I wake up in Stanley, on the north west coast of Tasmania. When I did the ol’ campervan trip around the state with Fran back in July 2011, Stanley was a favourite corner for me. Ever since moving down here, I’d resolved to getting back up to Stanley again for a visit… and while this weekend wasn’t entirely planned this way (I’m a lot less regularly spontaneous than you may think), it turns out it’s the perfect way to celebrate one year on the island.

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Just as magical as I remembered.

How crazy beautiful is this? Welcome to Stanley. That’s the Nut. It’s not a mountain but a volcanic plug, which means that a LONG time ago (see: 20 to 75 MILLION YEARS AGO) it was an active volcano—A FREAKING VOLCANO—but then the plug was created when magma hardened within a vent on the volcano. From wikipedia: If a plug is preserved, erosion may remove the surrounding rock while the erosion-resistant plug remains, producing a distinctive upstanding landform. Which is what happened to the Nut.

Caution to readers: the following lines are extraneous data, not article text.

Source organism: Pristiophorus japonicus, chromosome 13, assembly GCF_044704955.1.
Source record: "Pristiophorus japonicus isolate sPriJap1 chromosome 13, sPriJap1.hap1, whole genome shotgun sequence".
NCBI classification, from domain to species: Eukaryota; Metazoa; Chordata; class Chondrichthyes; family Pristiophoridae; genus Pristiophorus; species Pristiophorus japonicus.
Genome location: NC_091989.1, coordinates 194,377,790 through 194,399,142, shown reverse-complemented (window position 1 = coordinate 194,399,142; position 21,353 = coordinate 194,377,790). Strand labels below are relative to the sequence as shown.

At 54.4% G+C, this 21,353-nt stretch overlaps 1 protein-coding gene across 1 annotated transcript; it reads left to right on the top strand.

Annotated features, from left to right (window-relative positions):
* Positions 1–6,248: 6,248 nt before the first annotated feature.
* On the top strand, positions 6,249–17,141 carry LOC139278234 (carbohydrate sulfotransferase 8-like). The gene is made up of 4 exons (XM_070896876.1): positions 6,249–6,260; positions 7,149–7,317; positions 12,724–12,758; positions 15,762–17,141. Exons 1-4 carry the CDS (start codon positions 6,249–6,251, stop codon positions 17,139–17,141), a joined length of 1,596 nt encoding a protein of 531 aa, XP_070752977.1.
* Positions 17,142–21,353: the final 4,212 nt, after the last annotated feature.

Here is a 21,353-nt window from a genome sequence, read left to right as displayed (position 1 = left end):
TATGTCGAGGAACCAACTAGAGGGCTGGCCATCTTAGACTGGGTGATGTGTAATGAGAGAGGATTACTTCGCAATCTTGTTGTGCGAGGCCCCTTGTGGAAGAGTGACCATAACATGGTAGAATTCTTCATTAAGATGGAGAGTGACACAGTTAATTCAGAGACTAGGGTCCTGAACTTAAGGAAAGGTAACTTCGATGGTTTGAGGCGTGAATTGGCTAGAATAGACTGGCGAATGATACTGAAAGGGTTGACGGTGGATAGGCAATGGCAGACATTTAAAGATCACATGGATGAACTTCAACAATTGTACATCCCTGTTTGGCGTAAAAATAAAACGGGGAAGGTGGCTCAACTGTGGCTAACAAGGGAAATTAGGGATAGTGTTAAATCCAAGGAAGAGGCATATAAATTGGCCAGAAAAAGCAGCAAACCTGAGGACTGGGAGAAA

Which you can find out for yourself if you a) trek up the path or b) catch the chairlift to the top.

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So many options. (Two options.)

Of course today I catch the chairlift. I have a collection of reasons for this:

  • I love chairlifts
  • the chairlift wasn’t operating when I first visited in the campervan with Fran in the dead of winter and I was heartbroken
  • I haven’t had any coffee and I didn’t sleep particularly well last night
  • CHAIRLIFTS!!!
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Hide your childish grin, you are almost thirty.

The ride up in the chairlift also gives me time to contemplate exactly what I’m going to do up the top. The full circuit of the Nut is around 2km and takes around half an hour. I have a long drive ahead of me, so I decide to just walk to the first lookout (around 500m) and then back.

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From around Trig Point Marker. Facing north, looking west.